Lincoln Tan

Lincoln Tan is the New Zealand Herald’s diversity, ethnic affairs and immigration senior reporter.

Ethnic Herald: How to make the daddy of all sausages

Over the next five days, the Herald will introduce some of the dishes that are considered to be delicacies in New Zealand's many ethnic communities and provide tips on how you can cook them at home.

David Cho of Tulbo Restaurant, here with Susan Lee, says it will be a challenge to cook abai soondae sausages at home.  Photo / Dean Purcell
David Cho of Tulbo Restaurant, here with Susan Lee, says it will be a challenge to cook abai soondae sausages at home. Photo / Dean Purcell

Holding up a 30cm pig intestine stuffed with coagulated pig's blood and nine other ingredients, chef David Cho describes it as "the most traditional Korean sausage".

Called abai soondae, this Korean blood sausage is believed to have originated in North Korea and was a favourite in the North and South.

Once a luxury food for the rich, when ground meats and vegetables were stuffed into intestines, it was re-invented as a famine food during the Korean War of the early 1950s when rice and dangmyeon noodles replaced expensive meat fillings.

Today it is a popular street fare back in Korea, but despite high migration numbers of Koreans to New Zealand - with many in the food business - soondae is still quite a rare commodity in Auckland, with only a few restaurants selling it here.

Mr Cho said the word "abai" loosely translates as "father", so abai soondae can be translated to "father's sausage".

"It will be a challenge to cook it at home, because abai soondae is not easy to make," he said. "Even back in Korea, people would rather head out to eat than attempt it at home."

At Mr Cho's restaurant, Tulbo, the blood sausage is also made with normal sausage casing in a dish called soondae guk, where the sausage is boiled in soup with pig's stomach, ears, liver and other organ parts.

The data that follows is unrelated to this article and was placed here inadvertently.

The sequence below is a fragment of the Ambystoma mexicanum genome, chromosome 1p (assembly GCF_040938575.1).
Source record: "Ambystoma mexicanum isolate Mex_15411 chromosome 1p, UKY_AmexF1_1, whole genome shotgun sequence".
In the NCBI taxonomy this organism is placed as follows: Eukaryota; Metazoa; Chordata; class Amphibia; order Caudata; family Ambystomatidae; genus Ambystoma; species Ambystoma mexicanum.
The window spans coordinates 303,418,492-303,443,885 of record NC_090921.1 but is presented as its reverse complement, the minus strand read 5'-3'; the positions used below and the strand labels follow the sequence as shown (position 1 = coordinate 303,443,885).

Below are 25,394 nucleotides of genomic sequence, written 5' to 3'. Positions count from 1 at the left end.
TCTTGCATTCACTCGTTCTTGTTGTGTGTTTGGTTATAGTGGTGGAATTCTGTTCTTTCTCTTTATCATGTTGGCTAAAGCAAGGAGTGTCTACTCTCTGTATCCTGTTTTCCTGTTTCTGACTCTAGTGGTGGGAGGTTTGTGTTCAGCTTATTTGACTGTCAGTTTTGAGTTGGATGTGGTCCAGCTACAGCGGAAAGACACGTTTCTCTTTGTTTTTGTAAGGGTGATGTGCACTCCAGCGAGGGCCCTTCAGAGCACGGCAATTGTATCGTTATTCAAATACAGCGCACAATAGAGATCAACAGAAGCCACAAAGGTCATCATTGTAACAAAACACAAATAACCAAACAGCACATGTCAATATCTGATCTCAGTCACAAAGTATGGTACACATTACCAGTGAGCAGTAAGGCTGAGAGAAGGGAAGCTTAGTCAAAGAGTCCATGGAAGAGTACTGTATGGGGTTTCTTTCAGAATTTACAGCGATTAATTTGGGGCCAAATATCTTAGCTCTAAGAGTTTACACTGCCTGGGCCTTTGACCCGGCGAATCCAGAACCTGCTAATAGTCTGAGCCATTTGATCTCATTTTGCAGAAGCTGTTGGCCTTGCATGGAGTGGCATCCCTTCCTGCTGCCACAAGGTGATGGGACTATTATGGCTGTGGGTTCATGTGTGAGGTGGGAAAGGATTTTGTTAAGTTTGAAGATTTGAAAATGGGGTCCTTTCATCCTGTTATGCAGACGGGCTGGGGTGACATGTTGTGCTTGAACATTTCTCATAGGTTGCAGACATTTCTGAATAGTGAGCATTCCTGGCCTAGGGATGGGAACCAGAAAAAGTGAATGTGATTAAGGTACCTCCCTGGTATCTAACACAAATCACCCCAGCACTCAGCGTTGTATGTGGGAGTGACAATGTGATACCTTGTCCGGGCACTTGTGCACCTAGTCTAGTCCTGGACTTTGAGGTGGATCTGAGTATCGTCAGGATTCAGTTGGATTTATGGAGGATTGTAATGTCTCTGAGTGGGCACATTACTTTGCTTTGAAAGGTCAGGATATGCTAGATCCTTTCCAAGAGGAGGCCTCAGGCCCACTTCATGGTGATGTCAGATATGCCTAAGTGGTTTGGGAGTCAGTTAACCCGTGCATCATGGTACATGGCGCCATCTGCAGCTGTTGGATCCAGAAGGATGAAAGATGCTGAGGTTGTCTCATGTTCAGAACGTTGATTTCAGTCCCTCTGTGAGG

"The Koreans are specialists in making sure no part of an animal goes to waste, I think it's because we have experienced so much hardship and hunger in the war."


Abai soondae (Korean blood sausage)


What's needed:
• Mortar and pestle, cotton string and funnel
• Sausage: 1m large pig intestine
• Stuffing: 2 cups sweet rice, pkt dangmyeon (glass noodles), 2 garlic cloves, fresh ginger, bunch of spring onion, 1 tsp salt, tsp pepper, 1 Tbsp sesame oil, 1 tsp sesame seeds, 1 cup pork blood


Method:
1. Boil to cook rice, fluff with fork and leave to cool.
2. Clean intestine with warm water, rinse with cold water and soak in salt water for about an hour.
3. Cut into 30cm sections and tie one end tightly with cotton string.
4. Prepare stuffing by soaking noodles in lukewarm water until soft, then chop. Finely chop the spring onion and dry toast the sesame seeds over medium-high heat until slightly brown. Crush garlic, ginger with mortar and pestle and mix stuffing together in a large mixing bowl.
5. Add rice and stuffing into the intestine using the funnel but do not pack it too tightly, and tie the open ends with cotton string.
6. Add one teaspoon of salt into a pot of water, place sausage in and bring to boil then reduce heat and simmer for about 45 minutes.
7. Leave to cool, slice and serve with gochujang (Korean spicy) sauce.

Where to try:
Tulbo Restaurant, 243 Rosedale Rd, Albany. Ph: 415 6557.


Changing what's food

About 40 per cent of people in Auckland are born outside New Zealand, and nearly one in four is Asian.

Migrants from "non-traditional" source countries brought with them cuisine and recipes from home, and also a demand for animal organs and parts considered to be delicacies back in their home countries.

Bits of animals and fish - from heads, tongues, blood, skin and intestines - once destined for the trash or as food for pets, are now served as speciality dishes in many ethnic homes and restaurants.

Cuts and parts, unheard of for human consumption in New Zealand once, such as pig's blood, cow tendon and duck heads, are now being sold along side prime meat cuts at many Asian supermarkets and butcheries.

Manying Ip, a professor of Asian studies at the University of Auckland, said although recent migrants had increased the "diversity of food" they were not regarded as "mainstream".

"What New Zealanders eat have been influenced greatly by the British, and it can be quite a big leap from roast and baked potatoes to having a meal of beef tendon noodles," Professor Ip said. "More non-Asian Kiwis may be going out for meals like yum char, but they tend to still stick to ordering dumplings and pork buns."


Tomorrow: Sisig (Filipino sizzling pig's head and liver)

- NZ Herald

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